Sunday, May 15, 2011

Papa Greek

My father-in-law is dying. 

Over the last few weeks, watching him fade away, I so desperately wanted to say goodbye.  But I was too chicken.  No one else seemed to be acknowledging that he was leaving, and, well, I just didn’t have it in me.  I would hover outside his bedroom door, afraid to be alone with him.  I’m not proud to admit this, but it’s true.


Last Sunday morning, we got a call that he’d fallen in the night, trying to go to the bathroom.  We went to see him, and he told Tony he wanted to go into the hospital.  Actually, that’s not what he said.  Mama Greek had been driving us a little bit crazy with her frantic, ceaseless worrying and trying to feed him soup and leaping around whenever he had visitors.  Papa Greek’s words were, “Get me to the hospital and away from her.”


When Tony told Mama Greek that Papa Greek wanted to go to the hospital, I believe her words were along the lines of, “No way in hell.”

“We get him diapers,” she told me, as we sat at the kitchen table.  She and Tony had been yelling at each other for the past hour, and now Tony was off clandestinely meeting his uncle, to develop a strategy to negotiate between his dying father and his hysterical mother. 

“Some women take care of their husbands for years," she added.  "It’s okay!  I get gloves.” 

She talked about the gloves a lot. I just sat there and listened and didn’t say much.  I have not been able to muster a lot of compassion towards Mama Greek in the last few days.  What makes it harder is the moments when I see Tony yelling, fussing and fixating obsessively in the exact same way as she does.  If there is a Jesus, I hope he forgives me for this.  I’m learning that sometimes, you really don’t feel the things you’re supposed to feel.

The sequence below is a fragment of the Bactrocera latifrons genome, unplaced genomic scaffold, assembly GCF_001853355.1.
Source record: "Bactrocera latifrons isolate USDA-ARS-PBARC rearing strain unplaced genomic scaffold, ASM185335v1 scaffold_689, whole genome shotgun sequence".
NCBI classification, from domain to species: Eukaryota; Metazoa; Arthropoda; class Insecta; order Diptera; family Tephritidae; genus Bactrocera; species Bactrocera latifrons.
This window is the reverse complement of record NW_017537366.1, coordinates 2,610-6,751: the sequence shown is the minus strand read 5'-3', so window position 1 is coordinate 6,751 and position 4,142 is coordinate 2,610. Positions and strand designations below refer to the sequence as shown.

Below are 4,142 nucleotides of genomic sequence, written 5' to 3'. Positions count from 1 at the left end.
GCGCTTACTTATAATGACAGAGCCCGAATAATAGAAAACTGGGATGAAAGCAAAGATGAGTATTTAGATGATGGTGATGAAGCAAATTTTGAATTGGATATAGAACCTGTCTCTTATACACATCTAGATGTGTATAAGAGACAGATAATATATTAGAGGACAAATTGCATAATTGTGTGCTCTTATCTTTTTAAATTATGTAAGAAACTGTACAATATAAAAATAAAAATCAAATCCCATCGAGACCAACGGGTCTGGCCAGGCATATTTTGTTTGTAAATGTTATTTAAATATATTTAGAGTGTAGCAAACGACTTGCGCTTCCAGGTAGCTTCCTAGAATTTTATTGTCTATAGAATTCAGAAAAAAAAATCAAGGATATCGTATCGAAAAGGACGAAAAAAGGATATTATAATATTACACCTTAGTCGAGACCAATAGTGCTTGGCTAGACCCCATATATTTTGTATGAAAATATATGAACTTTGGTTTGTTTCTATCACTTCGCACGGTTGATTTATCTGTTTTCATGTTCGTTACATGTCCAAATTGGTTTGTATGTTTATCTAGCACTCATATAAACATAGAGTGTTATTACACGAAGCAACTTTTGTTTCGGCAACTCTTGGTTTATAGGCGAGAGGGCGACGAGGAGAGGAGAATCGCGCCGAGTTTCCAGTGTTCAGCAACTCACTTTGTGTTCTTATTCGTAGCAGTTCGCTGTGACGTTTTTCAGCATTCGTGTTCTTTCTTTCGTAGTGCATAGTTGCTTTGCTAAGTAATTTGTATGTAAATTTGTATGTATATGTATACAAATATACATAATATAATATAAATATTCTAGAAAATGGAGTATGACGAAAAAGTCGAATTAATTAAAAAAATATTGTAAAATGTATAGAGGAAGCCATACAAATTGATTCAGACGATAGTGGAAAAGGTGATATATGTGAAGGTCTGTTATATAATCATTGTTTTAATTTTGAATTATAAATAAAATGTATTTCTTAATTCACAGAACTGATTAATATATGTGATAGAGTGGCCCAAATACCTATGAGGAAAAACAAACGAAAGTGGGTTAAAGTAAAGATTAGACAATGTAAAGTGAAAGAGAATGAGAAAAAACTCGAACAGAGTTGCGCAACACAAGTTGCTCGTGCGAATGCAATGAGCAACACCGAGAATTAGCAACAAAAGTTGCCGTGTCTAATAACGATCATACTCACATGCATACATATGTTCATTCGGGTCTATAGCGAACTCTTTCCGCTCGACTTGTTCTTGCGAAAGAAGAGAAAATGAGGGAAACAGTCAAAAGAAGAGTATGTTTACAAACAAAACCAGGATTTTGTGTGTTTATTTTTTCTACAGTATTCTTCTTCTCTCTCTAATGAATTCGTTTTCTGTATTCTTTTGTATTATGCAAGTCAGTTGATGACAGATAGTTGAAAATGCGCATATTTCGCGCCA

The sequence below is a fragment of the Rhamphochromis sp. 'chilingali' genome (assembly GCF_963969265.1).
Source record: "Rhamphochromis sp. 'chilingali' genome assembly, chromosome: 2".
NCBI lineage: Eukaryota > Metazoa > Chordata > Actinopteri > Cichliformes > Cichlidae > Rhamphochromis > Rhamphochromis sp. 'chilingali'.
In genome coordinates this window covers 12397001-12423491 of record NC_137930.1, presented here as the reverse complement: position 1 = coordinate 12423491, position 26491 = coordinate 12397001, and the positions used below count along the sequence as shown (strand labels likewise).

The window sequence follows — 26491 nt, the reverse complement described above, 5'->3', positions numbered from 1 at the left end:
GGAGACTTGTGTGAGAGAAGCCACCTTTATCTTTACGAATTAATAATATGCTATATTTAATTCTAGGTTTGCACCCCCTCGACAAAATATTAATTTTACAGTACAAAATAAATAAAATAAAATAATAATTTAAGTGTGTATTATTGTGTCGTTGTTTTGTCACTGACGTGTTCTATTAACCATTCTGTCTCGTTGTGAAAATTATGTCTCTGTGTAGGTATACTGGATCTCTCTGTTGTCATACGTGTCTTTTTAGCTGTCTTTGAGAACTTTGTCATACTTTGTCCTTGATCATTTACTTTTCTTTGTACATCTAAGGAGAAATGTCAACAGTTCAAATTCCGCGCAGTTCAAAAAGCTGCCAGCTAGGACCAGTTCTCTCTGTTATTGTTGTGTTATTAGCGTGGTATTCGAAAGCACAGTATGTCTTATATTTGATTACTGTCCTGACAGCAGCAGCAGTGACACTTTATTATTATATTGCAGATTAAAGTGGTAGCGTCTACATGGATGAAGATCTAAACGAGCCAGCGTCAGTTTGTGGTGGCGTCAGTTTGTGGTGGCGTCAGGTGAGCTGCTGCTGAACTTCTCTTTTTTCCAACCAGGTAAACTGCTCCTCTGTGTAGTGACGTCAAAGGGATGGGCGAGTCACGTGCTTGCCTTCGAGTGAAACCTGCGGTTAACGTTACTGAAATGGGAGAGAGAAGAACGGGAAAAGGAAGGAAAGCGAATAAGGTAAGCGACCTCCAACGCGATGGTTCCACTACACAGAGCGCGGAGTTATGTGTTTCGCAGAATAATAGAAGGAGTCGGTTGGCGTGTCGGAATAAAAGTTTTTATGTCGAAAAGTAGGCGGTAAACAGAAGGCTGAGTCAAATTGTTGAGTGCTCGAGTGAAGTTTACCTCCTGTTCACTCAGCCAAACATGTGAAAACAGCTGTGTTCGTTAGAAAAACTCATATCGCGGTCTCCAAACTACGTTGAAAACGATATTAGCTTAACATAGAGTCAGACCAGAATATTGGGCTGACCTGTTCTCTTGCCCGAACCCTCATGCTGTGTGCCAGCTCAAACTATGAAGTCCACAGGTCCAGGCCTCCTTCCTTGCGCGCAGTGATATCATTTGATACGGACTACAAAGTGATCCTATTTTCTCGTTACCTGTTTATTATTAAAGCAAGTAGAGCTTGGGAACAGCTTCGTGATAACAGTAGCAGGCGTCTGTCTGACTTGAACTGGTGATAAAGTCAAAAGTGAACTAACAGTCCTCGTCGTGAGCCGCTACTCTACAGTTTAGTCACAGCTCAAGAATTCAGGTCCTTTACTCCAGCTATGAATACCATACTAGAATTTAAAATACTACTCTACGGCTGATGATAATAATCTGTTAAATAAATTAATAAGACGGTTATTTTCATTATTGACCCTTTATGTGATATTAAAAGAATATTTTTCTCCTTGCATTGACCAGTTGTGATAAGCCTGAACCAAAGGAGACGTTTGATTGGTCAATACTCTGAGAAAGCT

It was decided that Papa Greek would go into the hospital on Monday.  On Sunday night, I finally found a way in.  I started with a joke.  I said,

“I can’t believe you’re leaving me alone with these two.”

He smiled and said, “You’ll be okay.  No one is around forever.”

He stuck out his arms, which are so thin and fragile now it breaks your heart, and pulled me to him.  And he said, “I love you so much.” 

And through my blubbering, I was able to say what I wanted to say, which was, “I’m really going to miss you.” 

“I don’t have the strength to stay,” he said.

And I said, “It’s okay.  You can go.” 

Then Tony came in and got onto the bed next to him, and we all held hands and cried for a while.


I wish it had ended like that.  I think Papa Greek does, too.  The day he left to the hospital was torturous.  We had to wait 3 hours for the ambulance, since it wasn’t an emergency.  He was agitated and very upset.  Mama Greek was, understandably, beside herself.  She was down on her hands and knees,  rummaging through cardboard boxes in the closet in his room for his slippers, which she insisted go to the hospital with him.  She sent me out to buy him a new pair, which didn’t fit, so she sent me back to exchange them. 

Papa Greek hasn’t walked in days.


They play CNN in the “Family Room” in palliative care.  This makes so much sense to me.  Watching the world end and Americans justify kicking imams off planes, anyone would want to get out of this place as quickly as possible.


Yesterday, I went with a very close friend of Tony’s family for a meeting at the funeral home.  The woman we met with wore a massive jewel around her neck.  It’s horrible, but I stared at it the whole time, wondering if she stole it from a dead person.  I can’t help it.  Maybe funeral home owners should think twice before sporting that kind of bling.

She asked if we were Greek, and I, accidentally, said, “Yes.”  When I corrected myself, the family friend, who I think of as the sister-in-law I never had, said, “If you aren’t yet, you will be soon.”  The woman’s eyes lit up, and we immediately had to talk her down from a funeral package that costs twice as much as your average wedding. 

“He’s a simple man,” my sister-in-law explained, of Papa Greek.